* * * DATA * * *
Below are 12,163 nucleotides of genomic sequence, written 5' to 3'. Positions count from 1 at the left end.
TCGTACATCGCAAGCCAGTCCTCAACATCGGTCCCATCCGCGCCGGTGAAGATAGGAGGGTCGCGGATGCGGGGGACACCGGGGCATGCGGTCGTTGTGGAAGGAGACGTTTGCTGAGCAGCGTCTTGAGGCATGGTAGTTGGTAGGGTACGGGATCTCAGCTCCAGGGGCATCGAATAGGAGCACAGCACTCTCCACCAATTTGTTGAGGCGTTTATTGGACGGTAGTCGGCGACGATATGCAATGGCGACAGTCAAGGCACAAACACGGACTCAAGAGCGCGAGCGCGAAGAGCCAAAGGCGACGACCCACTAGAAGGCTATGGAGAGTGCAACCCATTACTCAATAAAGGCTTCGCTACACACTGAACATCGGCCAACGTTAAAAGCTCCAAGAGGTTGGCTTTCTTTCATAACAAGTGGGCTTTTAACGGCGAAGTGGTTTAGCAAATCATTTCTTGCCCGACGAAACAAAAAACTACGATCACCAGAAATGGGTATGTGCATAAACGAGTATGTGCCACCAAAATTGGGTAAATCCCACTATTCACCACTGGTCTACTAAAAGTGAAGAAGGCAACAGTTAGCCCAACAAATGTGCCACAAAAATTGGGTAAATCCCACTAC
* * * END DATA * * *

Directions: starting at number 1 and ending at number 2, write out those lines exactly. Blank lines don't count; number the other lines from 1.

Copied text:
Below are 12,163 nucleotides of genomic sequence, written 5' to 3'. Positions count from 1 at the left end.
TCGTACATCGCAAGCCAGTCCTCAACATCGGTCCCATCCGCGCCGGTGAAGATAGGAGGGTCGCGGATGCGGGGGACACCGGGGCATGCGGTCGTTGTGGAAGGAGACGTTTGCTGAGCAGCGTCTTGAGGCATGGTAGTTGGTAGGGTACGGGATCTCAGCTCCAGGGGCATCGAATAGGAGCACAGCACTCTCCACCAATTTGTTGAGGCGTTTATTGGACGGTAGTCGGCGACGATATGCAATGGCGACAGTCAAGGCACAAACACGGACTCAAGAGCGCGAGCGCGAAGAGCCAAAGGCGACGACCCACTAGAAGGCTATGGAGAGTGCAACCCATTACTCAATAAAGGCTTCGCTACACACTGAACATCGGCCAACGTTAAAAGCTCCAAGAGGTTGGCTTTCTTTCATAACAAGTGGGCTTTTAACGGCGAAGTGGTTTAGCAAATCATTTCTTGCCCGACGAAACAAAAAACTACGATCACCAGAAATGGGTATGTGCATAAACGAGTATGTGCCACCAAAATTGGGTAAATCCCACTATTCACCACTGGTCTACTAAAAGTGAAGAAGGCAACAGTTAGCCCAACAAATGTGCCACAAAAATTGGGTAAATCCCACTAC